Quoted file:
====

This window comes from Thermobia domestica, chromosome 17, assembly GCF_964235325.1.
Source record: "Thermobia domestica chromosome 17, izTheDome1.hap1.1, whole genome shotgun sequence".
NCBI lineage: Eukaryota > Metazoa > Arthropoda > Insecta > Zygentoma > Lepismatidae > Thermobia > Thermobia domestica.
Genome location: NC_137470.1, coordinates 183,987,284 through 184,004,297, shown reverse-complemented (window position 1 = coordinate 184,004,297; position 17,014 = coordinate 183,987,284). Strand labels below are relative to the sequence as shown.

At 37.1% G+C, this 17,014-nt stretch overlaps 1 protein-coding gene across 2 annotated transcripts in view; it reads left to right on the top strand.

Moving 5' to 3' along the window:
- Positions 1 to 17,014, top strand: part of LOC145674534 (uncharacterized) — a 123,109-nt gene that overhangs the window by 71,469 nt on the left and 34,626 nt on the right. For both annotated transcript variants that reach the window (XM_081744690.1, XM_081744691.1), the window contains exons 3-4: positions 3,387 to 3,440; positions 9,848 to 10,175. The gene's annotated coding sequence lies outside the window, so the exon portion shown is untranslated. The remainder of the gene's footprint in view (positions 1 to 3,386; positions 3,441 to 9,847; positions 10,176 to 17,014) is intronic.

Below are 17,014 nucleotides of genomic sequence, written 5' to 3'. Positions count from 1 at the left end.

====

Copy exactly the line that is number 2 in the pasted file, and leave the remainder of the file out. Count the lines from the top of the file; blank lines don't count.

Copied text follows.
Source record: "Thermobia domestica chromosome 17, izTheDome1.hap1.1, whole genome shotgun sequence".